The Rorschach Garden
Everything Must Burn
Philipp Münch’s The Rorschach Garden has been making minimal synth music since well before minimal synth was a commonly used genre descriptor. While the project’s output has bordered on synthpop and gritty industrial (despite never getting close to the sturm and drang of his work in power noise originals Synapscape), the core of TRG has generally consisted of an economic arrangement of synths, drum machines and Münch’s own semi-monotone vocal delivery. New album Everything Must Burn is amongst the most stripped down in the band’s expansive discography, an exercise in doing as much as possible with a pretty spare toolkit.
The press-release for Everything Must Burn makes a point of differentiating between classic and retro, and that’s as good a way as any to define the album’s arrangements. Like a lot of The Rorschach Garden’s most recent material, the specific use of analogue synths and uncluttered production gives a timeless feel that goes beyond aping early genre touchstones like The Normal or Fad Gadget. Songs like the instrumentals “Noël Melancholique” and “View Through Water” feel fresh and alive, solid enough musically to stand up without any nostalgic association. Münch will occasionally acknowledge the antecedents for his current material – witness the pointed Tuxedomoon shout-out on the lively “A Tear for a Funeral” – but by and large he plays it straight and focuses his energy on wringing as much as he can from his songs.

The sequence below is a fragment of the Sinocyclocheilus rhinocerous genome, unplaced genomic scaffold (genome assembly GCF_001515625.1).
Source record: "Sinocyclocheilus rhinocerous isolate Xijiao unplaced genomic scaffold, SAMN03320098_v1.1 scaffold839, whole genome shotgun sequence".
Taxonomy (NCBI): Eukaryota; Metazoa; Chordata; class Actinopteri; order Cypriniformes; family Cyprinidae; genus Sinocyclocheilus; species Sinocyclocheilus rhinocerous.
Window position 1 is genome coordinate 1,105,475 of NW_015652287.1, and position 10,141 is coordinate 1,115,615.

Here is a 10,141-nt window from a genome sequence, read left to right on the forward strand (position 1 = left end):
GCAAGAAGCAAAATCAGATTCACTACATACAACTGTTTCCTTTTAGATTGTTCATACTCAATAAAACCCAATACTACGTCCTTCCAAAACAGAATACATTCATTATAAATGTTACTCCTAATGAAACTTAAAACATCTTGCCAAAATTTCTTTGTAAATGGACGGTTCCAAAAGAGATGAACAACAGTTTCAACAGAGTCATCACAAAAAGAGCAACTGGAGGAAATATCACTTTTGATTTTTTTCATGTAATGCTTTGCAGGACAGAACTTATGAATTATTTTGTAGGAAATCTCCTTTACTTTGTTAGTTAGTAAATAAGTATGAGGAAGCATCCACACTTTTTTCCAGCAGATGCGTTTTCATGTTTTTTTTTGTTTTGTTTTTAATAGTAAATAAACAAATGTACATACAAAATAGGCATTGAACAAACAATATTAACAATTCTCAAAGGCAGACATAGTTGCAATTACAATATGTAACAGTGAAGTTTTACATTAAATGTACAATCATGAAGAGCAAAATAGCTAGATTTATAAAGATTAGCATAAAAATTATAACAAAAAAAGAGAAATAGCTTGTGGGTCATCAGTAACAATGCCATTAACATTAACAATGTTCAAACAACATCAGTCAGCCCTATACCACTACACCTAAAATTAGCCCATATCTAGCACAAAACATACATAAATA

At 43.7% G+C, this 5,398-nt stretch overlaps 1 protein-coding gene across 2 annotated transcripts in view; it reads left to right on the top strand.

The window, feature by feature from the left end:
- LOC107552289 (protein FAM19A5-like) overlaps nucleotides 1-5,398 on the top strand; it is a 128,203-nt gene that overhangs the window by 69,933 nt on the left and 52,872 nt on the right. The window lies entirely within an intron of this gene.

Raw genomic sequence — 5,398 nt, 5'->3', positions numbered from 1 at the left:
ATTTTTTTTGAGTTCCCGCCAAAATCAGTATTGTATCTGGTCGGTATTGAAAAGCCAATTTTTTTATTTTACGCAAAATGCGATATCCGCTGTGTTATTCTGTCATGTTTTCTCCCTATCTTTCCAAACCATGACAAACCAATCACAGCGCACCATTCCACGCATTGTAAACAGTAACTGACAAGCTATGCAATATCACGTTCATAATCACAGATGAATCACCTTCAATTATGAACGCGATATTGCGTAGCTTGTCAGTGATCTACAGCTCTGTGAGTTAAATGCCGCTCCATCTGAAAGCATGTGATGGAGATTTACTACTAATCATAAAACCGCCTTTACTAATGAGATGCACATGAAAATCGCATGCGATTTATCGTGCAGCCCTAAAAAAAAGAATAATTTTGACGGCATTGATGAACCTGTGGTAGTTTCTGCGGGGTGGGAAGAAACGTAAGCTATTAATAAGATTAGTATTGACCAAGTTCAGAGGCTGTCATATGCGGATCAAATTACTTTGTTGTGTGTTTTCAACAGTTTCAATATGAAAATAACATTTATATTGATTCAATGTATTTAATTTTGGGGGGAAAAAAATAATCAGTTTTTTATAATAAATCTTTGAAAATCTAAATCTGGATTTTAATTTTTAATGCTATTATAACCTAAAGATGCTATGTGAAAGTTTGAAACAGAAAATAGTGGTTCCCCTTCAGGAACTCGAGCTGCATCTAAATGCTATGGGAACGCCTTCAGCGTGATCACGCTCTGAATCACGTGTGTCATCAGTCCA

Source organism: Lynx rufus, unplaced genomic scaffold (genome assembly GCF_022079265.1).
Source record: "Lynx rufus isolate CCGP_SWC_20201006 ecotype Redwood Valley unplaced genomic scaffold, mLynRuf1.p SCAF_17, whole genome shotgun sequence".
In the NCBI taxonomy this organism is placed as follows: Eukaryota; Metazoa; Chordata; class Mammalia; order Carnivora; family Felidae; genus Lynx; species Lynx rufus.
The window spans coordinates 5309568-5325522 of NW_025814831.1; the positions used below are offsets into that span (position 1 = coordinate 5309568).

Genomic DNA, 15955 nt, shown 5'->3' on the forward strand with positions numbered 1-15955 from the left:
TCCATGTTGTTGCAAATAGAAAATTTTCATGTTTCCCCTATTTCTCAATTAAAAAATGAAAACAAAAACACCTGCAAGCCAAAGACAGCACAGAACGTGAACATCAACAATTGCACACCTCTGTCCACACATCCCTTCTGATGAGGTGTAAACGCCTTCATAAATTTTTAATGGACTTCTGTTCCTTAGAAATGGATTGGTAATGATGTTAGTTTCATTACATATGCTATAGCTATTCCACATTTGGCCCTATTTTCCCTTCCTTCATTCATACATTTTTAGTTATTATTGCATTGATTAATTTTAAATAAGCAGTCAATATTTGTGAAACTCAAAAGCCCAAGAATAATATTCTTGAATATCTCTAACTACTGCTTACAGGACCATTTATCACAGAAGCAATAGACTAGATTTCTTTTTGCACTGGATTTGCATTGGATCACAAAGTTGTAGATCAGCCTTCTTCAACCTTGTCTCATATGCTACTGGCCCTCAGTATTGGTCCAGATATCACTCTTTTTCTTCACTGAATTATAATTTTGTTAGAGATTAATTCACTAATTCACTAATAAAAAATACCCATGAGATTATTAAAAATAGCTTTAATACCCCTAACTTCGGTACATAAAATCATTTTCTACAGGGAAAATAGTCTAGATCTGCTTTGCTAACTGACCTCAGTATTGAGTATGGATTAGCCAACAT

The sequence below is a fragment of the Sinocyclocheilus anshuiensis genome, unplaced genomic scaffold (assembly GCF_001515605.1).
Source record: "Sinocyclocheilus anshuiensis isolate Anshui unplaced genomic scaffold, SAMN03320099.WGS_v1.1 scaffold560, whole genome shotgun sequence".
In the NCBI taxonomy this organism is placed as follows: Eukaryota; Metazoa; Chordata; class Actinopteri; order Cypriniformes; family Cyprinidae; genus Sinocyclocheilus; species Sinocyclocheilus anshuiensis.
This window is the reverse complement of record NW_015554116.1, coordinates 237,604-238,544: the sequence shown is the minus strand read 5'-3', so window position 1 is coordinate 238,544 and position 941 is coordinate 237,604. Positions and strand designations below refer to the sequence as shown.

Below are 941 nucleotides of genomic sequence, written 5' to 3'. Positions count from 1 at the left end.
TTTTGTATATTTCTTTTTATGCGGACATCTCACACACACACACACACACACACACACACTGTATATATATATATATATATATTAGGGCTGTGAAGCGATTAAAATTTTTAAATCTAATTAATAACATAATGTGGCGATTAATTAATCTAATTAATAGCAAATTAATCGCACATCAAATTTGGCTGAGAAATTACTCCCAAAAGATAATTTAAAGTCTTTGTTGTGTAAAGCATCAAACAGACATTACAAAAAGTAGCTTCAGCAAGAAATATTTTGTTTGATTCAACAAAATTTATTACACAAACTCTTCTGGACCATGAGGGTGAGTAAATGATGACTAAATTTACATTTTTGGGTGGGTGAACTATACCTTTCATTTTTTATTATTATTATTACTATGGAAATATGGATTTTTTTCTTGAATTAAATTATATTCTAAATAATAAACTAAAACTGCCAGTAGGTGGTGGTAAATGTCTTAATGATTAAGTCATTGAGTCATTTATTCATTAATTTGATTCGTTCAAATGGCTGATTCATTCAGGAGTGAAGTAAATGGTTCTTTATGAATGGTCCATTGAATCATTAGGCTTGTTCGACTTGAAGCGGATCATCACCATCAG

It is notable how much The Rorschach Garden gets out of some pretty spare songwriting. Opener “Happy Modern Humans” puts it all out there in the first twenty seconds, but by way of some clever layering and some occasional extra bits of programming the song seems far more broad than its simple melody and rhythm track would have you believe. Same with “The Plan Behind the Plan” and the proto-body music of the title track, where some judicious funk and extra percussion elements transform each song into a dancefloor contenders. True, at fifteen songs there are some moments when the record feels a touch thin (synth ballad “Truth” is a bit too sparse to carry its sentimental vocal for example) but its surprising variety and brief song lengths keep it moving, much to its benefit.
Everything Must Burn is a pleasant listen, but to speak truthfully it’s more about good choices and optimization than amazing songs. Despite the sincerity and obvious skill in Philipp Münch’s approach, the record lacks any real standouts, everything ultimately achieving a mean level of “nice”. The Rorschach Garden have recorded more than their share of cracking tunes in the past couple years, and the inclusion of a few on here would help lift the album up above the affable median it ultimately rests at.